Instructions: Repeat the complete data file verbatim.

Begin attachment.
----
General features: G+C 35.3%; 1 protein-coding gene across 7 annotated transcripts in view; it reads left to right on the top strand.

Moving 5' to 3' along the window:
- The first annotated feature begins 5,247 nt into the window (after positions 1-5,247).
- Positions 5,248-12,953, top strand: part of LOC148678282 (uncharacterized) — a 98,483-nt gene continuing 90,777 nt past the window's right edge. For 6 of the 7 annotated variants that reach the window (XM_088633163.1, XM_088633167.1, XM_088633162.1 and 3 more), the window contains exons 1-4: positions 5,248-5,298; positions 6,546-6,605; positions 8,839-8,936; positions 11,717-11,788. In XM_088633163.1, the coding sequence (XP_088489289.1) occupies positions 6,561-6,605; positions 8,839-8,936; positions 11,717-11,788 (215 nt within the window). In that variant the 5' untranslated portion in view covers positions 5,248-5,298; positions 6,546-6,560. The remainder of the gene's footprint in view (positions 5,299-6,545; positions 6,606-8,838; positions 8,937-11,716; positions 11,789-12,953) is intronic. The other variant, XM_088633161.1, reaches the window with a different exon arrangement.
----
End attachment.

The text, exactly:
General features: G+C 35.3%; 1 protein-coding gene across 7 annotated transcripts in view; it reads left to right on the top strand.

Moving 5' to 3' along the window:
- The first annotated feature begins 5,247 nt into the window (after positions 1-5,247).
- Positions 5,248-12,953, top strand: part of LOC148678282 (uncharacterized) — a 98,483-nt gene continuing 90,777 nt past the window's right edge. For 6 of the 7 annotated variants that reach the window (XM_088633163.1, XM_088633167.1, XM_088633162.1 and 3 more), the window contains exons 1-4: positions 5,248-5,298; positions 6,546-6,605; positions 8,839-8,936; positions 11,717-11,788. In XM_088633163.1, the coding sequence (XP_088489289.1) occupies positions 6,561-6,605; positions 8,839-8,936; positions 11,717-11,788 (215 nt within the window). In that variant the 5' untranslated portion in view covers positions 5,248-5,298; positions 6,546-6,560. The remainder of the gene's footprint in view (positions 5,299-6,545; positions 6,606-8,838; positions 8,937-11,716; positions 11,789-12,953) is intronic. The other variant, XM_088633161.1, reaches the window with a different exon arrangement.